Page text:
Best viewed in Chrome, desktop. On mobile devices, use the right side for panning, and the left side for tapping on sentences/names.
Here’s a surprisingly useful thinking tool for anybody interested in the history of Western philosophy: a sort of garden of forking paths of argument. https://t.co/AH1ophVXH8
— Daniel Dennett (@danieldennett) October 9, 2018
A stunning, interactive visualization of the history of philosophy by @denizcemonduygu, showing the positive and negative connections between some of the key ideas and arguments from philosophers https://t.co/vHvluivXsM
— Oxford Philosophy (@OUPPhilosophy) October 9, 2018
Love this interactive timeline of philosophical ideas. Not only to you get the ideas, but linkages showing who agreed/disagreed with whom.https://t.co/y2H0j2LmbA
— Sean Carroll (@seanmcarroll) October 9, 2018
This is my ever-growing summary of the history of Western philosophy showing the positive/negative connections between some of the key ideas/arguments/statements of the philosophers. It is not an automated text analysis project; the content and the connections are the result of my years of reading and note-taking, so it’s a never-ending work-in-progress. It started with Bryan Magee’s The Story of Philosophy and Thomas Baldwin’s Contemporary Philosophy as the main references, and it has been expanding with dozens of others. (And yes, I’ll start adding philosophers from other traditions after some more work on the Western story. The reference is noted with the book icon that appears when you click on a sentence.)
First off, let me announce that though I read my share of philosophy, have a good grasp of the fields/philosophers I’m interested in, and have been actively working on this research project since 2014; I’m not a historian of philosophy. This is a purely personal project that I’m doing in my own time, with my limited knowledge, for myself; and I’m sharing it to get feedback and to make it accessible to those who are interested. As much as I find this way of looking at philosophy productive (and fun) for many reasons, I’m not proposing that this is the right way to look at it; it is just one version that I like to see and use – an organized and dynamic collection of notes, reminding the arguments and letting me see how they developed, from a distance.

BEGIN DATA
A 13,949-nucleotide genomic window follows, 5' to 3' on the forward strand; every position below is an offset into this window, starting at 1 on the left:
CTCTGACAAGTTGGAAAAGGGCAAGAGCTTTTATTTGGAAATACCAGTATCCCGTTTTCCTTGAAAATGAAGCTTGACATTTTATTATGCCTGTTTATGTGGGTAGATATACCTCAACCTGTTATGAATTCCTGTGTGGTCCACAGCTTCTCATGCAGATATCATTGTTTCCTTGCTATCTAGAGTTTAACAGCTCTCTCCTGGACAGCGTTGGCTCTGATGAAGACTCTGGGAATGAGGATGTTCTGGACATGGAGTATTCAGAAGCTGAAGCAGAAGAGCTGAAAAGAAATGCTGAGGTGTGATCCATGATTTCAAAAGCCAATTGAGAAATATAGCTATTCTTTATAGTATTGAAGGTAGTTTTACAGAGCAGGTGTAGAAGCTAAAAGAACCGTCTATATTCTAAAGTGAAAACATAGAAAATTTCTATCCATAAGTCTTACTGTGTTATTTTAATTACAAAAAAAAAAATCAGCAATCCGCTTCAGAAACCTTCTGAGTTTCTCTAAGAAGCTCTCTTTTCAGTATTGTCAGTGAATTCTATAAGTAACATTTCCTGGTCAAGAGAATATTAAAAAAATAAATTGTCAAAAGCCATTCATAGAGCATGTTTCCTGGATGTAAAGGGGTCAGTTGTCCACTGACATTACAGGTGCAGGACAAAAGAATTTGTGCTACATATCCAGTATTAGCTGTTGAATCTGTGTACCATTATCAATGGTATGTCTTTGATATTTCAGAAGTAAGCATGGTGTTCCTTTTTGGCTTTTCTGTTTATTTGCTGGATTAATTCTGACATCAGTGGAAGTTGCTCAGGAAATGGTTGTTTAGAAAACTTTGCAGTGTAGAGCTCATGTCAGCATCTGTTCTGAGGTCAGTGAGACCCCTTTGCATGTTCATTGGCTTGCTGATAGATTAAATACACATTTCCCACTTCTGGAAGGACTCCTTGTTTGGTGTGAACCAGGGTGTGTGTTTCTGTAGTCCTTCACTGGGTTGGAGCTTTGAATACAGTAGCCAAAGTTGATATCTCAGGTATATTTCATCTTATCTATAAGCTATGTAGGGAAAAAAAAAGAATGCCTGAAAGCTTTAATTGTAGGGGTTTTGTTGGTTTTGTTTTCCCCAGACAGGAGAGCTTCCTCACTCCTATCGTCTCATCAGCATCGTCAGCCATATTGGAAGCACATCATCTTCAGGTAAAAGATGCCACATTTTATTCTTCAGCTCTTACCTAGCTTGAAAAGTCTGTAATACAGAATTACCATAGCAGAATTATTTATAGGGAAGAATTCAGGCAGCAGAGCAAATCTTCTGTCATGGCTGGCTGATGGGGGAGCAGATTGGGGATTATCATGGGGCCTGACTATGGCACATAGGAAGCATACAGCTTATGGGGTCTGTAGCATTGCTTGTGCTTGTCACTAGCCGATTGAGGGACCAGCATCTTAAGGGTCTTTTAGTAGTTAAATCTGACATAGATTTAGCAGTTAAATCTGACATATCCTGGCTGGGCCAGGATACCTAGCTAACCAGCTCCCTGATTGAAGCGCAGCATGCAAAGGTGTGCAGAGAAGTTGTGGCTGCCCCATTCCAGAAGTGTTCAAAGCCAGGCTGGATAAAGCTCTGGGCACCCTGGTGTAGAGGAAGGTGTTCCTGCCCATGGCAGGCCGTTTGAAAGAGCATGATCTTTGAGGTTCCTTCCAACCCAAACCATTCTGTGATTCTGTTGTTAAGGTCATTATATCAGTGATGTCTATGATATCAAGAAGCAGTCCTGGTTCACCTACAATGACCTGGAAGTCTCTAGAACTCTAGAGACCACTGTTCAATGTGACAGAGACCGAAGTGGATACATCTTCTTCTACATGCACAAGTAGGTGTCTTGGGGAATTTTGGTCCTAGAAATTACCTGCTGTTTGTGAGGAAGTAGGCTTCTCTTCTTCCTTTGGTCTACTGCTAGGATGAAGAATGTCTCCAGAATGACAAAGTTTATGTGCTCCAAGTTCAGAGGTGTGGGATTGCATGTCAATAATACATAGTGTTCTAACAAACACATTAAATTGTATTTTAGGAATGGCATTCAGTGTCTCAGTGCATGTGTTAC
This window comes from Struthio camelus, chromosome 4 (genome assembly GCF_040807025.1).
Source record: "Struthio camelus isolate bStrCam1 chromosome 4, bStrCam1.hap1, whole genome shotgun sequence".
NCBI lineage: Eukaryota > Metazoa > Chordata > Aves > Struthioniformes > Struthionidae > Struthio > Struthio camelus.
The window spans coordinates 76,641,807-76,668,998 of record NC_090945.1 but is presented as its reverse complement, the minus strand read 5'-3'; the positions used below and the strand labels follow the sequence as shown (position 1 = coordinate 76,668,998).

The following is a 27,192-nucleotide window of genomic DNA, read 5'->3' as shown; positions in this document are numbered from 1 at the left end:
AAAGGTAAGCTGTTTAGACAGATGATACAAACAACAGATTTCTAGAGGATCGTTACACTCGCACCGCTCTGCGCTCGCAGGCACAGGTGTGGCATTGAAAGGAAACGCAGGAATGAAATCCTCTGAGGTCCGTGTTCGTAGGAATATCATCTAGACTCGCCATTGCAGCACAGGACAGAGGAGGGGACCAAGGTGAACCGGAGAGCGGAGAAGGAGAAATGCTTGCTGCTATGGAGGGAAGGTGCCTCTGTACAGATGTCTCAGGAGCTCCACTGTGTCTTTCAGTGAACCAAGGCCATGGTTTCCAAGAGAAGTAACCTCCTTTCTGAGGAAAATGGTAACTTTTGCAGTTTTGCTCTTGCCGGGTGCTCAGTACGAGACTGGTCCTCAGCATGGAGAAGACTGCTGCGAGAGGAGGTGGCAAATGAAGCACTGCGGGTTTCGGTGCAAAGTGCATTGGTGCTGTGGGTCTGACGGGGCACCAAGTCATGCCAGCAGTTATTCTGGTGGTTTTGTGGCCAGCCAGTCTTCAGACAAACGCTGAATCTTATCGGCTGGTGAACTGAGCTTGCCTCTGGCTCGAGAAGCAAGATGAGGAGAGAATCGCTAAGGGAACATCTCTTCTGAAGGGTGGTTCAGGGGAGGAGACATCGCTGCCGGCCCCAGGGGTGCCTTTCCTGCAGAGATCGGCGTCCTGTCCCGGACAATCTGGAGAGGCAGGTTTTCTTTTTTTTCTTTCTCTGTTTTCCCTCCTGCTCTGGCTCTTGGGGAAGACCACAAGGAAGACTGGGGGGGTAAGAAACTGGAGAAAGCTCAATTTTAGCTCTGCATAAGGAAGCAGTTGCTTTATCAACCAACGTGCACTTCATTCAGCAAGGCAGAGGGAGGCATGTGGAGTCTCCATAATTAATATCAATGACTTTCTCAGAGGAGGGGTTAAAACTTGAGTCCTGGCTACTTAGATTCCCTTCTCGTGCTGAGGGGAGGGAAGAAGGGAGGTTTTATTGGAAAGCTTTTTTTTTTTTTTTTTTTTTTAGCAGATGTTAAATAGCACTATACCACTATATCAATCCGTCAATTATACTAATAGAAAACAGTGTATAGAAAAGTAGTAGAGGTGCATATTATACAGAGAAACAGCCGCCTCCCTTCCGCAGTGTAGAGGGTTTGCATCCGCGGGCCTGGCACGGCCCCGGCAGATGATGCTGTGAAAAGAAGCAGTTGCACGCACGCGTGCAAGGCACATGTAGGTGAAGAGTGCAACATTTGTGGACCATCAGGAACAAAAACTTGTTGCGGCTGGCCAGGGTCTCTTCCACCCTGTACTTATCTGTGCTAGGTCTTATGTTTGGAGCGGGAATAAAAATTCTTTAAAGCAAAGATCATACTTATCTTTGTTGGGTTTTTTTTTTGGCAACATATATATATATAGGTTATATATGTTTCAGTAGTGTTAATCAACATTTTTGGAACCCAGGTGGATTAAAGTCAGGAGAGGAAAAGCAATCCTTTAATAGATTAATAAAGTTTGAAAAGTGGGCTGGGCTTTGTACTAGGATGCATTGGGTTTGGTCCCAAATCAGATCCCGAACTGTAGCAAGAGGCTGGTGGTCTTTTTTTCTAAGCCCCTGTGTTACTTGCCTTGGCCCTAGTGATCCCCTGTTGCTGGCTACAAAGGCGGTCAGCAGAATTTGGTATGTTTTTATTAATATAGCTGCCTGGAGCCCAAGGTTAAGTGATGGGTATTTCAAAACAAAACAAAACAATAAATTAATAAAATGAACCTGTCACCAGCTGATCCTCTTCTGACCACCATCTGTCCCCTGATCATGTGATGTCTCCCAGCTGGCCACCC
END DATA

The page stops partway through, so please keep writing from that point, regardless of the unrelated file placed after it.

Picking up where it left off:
I believe I’m not alone when I say that I understand an idea/argument/concept better when I see it along with others that are similar to it and in contrast with it. Accordingly, I like to think that this is not just a historical project, useful for people specifically interested in the history of the field; what is also valuable here is the ability to see, by clicking on a sentence and displaying its connections, what different things can be said on a subject (how many perspectives there can be, which are hard to be all dreamed up by a single person) independently of who said them and when – independently of a direct interest in the history of philosophy. In this respect, it can function as a thinking tool that helps people, as it helps me, think through these ideas by showing different formulations and negations of them. It can also serve as a preliminary academic tool that provides entry points to the literature by listing some of the relevant names and texts.
What exactly am I doing? When I’m reading the texts, I’m summarizing argumentations with isolated sentences. In the next step, I’m optimizing them so as to include all of their ideas with the minimum number of efficient sentences, in a meaningful order. (I usually shorten/paraphrase the sentence if it’s from secondary literature, but I try to quote it as it is – as long as it’s not too long – if it’s from the philosopher.) Then I’m noting down the positive/negative relations to other statements, putting all this information in a spreadsheet in a machine-readable format, going through everything to look for further possible connections, feeding it to the visualization, and finally using the visualization to check for further possible connections to be added. If there is an agreement or similarity between two statements, they’re connected with a green line. If there is disagreement or contrast between the statements, they’re connected with a red line. Some of these connections are acknowledged by the philosophers or the historians, some of them are drawn by me.